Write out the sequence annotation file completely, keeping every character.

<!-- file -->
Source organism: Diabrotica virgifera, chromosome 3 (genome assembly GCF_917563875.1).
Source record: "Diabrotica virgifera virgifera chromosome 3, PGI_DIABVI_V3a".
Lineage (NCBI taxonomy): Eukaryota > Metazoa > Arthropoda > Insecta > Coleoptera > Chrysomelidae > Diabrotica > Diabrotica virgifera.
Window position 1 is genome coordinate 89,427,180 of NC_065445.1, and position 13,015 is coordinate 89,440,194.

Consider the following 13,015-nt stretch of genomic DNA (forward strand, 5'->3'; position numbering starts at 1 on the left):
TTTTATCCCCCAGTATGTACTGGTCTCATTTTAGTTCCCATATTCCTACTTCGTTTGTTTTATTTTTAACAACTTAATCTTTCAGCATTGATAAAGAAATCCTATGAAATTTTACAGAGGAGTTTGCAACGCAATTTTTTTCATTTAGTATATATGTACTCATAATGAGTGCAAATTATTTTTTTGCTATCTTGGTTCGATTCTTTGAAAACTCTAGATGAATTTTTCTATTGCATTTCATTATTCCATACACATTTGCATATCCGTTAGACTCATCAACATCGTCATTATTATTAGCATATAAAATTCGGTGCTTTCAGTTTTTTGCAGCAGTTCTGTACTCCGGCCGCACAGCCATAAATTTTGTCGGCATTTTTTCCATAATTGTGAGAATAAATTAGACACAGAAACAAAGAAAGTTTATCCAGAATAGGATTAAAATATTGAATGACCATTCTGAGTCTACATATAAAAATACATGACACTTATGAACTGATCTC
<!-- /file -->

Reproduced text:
Source organism: Diabrotica virgifera, chromosome 3 (genome assembly GCF_917563875.1).
Source record: "Diabrotica virgifera virgifera chromosome 3, PGI_DIABVI_V3a".
Lineage (NCBI taxonomy): Eukaryota > Metazoa > Arthropoda > Insecta > Coleoptera > Chrysomelidae > Diabrotica > Diabrotica virgifera.
Window position 1 is genome coordinate 89,427,180 of NC_065445.1, and position 13,015 is coordinate 89,440,194.

Consider the following 13,015-nt stretch of genomic DNA (forward strand, 5'->3'; position numbering starts at 1 on the left):
TTTTATCCCCCAGTATGTACTGGTCTCATTTTAGTTCCCATATTCCTACTTCGTTTGTTTTATTTTTAACAACTTAATCTTTCAGCATTGATAAAGAAATCCTATGAAATTTTACAGAGGAGTTTGCAACGCAATTTTTTTCATTTAGTATATATGTACTCATAATGAGTGCAAATTATTTTTTTGCTATCTTGGTTCGATTCTTTGAAAACTCTAGATGAATTTTTCTATTGCATTTCATTATTCCATACACATTTGCATATCCGTTAGACTCATCAACATCGTCATTATTATTAGCATATAAAATTCGGTGCTTTCAGTTTTTTGCAGCAGTTCTGTACTCCGGCCGCACAGCCATAAATTTTGTCGGCATTTTTTCCATAATTGTGAGAATAAATTAGACACAGAAACAAAGAAAGTTTATCCAGAATAGGATTAAAATATTGAATGACCATTCTGAGTCTACATATAAAAATACATGACACTTATGAACTGATCTC